January 22, 2019 Forgiveness 1 Comment

To Forgive or Not to Forgive. Is that Your Question?

Should you forgive? It’s a big question; an important question. Or maybe your question is more like: Can you forgive? What happens if you do forgive? What happens if you do not forgive? The questions are real, and they can be daunting.

You have been hurt. I’m guessing you have been hurt badly. What’s worse – that hurt very likely came by someone you trusted; probably someone close to you. And now you feel wounded, damaged, and vulnerable. On top of that, people are telling you that you need to forgive. Seriously, you got hurt and now you are supposed to be the “bigger” one and forgive? That’s your responsibility? Seriously? It can seem unfair, illogical, and sometimes impossible.

Why?  Why should you forgive?  What if they don’t deserve to be forgiven?  What if you don’t know how to forgive such a big hurt?

Imagine with me, if you would, that the person who hurt you walked into your home carrying a trash can and left it in the middle of the room.  It is full.  Maybe they carry it in full or maybe they bring it in with some garbage and periodically, over time, add to the contents until it is full to overflowing.  Now, this is nasty garbage, leaky poop-filled diapers, rotten decaying fruit, spoiled rancid meat, moldy bread and cheese.  The longer the trash sits, the more foul the smell.  It is gross beyond gross.

I don’t know, maybe this person apologized as they brought in the trash, but did it anyway, or maybe they were totally unapologetic.  Either way, the result is the same. Everything in the can is waste.  Flies and tiny bugs swarm and hover.  It is bad.  It’s as bad as it gets. That is a picture of the hurt that you have experienced at the hand of another; that is what someone you may even have loved (maybe still do) left in the middle of your life.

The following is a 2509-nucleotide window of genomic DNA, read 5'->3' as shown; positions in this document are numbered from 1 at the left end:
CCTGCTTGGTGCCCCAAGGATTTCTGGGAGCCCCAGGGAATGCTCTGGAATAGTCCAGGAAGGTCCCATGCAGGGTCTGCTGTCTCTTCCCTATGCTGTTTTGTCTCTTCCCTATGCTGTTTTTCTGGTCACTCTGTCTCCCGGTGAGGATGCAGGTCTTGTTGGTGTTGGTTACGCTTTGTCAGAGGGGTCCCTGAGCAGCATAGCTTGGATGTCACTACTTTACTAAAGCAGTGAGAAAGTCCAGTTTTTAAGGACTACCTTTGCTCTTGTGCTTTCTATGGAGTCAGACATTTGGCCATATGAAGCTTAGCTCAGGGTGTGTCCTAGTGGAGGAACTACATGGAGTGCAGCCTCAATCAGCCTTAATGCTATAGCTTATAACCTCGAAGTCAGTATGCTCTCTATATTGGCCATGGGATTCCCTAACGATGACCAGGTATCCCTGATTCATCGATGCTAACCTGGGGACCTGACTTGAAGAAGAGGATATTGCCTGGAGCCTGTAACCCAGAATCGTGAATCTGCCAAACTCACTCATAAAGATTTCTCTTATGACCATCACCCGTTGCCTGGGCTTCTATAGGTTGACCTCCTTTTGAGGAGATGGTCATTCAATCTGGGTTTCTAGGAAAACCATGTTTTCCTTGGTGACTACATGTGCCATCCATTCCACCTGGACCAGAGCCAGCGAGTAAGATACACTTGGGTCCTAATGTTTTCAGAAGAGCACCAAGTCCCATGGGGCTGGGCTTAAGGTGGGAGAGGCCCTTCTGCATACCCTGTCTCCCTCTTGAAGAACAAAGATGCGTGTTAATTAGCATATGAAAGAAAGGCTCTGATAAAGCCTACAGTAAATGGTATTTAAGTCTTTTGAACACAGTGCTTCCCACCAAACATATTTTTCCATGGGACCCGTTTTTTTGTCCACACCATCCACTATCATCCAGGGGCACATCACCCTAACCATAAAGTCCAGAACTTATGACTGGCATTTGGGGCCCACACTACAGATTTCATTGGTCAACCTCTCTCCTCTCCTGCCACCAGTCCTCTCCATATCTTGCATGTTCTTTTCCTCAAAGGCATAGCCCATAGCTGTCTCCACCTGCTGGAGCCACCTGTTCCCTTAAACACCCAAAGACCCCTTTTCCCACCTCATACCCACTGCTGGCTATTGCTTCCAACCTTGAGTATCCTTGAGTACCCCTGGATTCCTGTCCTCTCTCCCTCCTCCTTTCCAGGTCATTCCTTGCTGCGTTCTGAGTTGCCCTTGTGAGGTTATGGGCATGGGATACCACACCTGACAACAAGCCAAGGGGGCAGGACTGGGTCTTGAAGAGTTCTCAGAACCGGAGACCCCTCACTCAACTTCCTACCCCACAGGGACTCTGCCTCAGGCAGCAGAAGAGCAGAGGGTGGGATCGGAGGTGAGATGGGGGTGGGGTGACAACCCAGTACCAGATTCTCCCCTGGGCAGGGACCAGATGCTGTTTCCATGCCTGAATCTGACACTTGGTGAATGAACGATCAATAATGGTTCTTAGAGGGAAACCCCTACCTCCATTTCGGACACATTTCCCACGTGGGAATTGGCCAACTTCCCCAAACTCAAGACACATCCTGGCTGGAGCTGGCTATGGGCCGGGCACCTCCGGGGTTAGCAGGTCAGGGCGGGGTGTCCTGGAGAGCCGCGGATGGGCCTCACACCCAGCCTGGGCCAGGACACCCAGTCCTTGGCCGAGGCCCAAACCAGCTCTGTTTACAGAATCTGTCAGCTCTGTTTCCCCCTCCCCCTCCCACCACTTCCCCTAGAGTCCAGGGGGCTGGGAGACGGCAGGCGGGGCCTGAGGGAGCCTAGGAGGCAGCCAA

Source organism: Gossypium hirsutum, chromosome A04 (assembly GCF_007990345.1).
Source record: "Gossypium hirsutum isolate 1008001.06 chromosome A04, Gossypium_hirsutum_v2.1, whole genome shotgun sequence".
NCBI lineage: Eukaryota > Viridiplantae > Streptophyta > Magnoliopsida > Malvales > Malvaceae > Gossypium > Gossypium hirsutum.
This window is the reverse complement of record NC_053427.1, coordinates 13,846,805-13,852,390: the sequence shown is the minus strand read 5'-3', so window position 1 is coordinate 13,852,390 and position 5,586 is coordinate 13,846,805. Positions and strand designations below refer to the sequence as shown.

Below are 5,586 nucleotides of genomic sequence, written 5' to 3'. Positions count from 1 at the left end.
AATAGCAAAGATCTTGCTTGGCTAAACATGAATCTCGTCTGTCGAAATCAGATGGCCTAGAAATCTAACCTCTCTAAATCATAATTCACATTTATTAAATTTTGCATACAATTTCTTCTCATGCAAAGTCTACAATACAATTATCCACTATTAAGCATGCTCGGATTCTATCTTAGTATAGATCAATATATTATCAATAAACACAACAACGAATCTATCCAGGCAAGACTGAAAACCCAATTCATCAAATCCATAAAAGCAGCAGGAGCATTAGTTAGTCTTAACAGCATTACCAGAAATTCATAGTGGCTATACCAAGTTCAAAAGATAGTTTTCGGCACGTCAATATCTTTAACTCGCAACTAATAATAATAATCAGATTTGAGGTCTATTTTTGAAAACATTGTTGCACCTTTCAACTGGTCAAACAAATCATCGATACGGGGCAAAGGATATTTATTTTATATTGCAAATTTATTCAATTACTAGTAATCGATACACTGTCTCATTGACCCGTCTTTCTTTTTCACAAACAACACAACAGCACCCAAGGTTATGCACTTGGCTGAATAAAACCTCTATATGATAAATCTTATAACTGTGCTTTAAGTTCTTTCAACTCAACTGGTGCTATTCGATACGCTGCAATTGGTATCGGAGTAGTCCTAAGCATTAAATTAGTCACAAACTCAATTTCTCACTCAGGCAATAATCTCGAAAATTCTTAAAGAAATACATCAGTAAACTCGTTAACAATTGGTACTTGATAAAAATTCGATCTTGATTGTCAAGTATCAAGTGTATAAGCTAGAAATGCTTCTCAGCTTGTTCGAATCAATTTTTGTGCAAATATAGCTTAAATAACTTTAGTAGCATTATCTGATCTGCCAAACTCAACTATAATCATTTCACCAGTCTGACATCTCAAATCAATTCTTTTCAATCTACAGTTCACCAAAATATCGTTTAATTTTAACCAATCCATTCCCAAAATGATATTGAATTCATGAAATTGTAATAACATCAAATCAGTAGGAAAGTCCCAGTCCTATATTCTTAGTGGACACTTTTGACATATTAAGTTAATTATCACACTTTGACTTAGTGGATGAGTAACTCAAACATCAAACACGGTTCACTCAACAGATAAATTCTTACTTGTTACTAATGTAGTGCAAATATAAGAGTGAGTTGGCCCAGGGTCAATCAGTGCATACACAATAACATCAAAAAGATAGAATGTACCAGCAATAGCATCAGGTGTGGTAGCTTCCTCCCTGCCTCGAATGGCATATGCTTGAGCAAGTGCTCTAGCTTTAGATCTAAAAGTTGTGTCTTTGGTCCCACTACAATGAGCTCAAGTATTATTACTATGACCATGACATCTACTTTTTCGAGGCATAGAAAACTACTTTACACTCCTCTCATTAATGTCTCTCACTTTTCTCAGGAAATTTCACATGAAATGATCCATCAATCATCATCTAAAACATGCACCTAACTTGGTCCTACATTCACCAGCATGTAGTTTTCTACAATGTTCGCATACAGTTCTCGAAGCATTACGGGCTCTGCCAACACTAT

For a while, you think you can handle it.  You can deal with it.  Once you accept that the garbage is there you devise a plan to live with it.  You try to shove it in a corner, or a closet, where no one else will know it’s there.  Maybe you try to seal it up in a heavy duty odor resistant trash bag or shove it in a trash compactor so it takes up less space.  Every strategy to manage it, you try.  It might help some, for a little while, but the longer it sits, the worse it gets.  The odor is repulsive and permeates the whole room.  Rodents come to rummage.  In addition to the unbelievably nasty trash, which is not even yours by the way, you have to deal with the bugs and rats as well.  Now the garbage is not only taking up space in your room, it’s taking up your time; so much time.   It is so unfair.  The atmosphere of your space is spoiled.  Other people find it hard to share the space with you, it feels unhealthy and unclean to them, and so they keep a safe distance.  You are doing everything you can think of to handle this garbage; everything that is, but take it out.

Forgiveness is like taking the trash out.  It clears our hearts and our minds of the toxic destructive power of the hurt.  Refusing to forgive is like leaving the garbage to sit and rot further. Unforgiveness is basically hoarding the hurts, refusing to remove them.  Forgiveness isn’t saying it was okay that the person brought that gross stuff into your life.  It isn’t permission to keep bringing in trash; it is taking out the trash that has already been left there.  We forgive because we don’t want to live with the rot and the smell and all of the other impacts of the hurt; we don’t want to let it stay, settle in, and spoil our lives.

All the damage from the hurt does not magically go away when we forgive.  It doesn’t instantly remove the pain.  But it does keep that pain and hurt from rotting and getting worse in our hearts and minds.

Forgiveness is one of the hardest and most empowering things we can do. Forgiveness is releasing our rights to restitution and retribution.  It means we are no longer demanding (or even expecting) repayment by those who owe us, or revenge on those who have harmed us.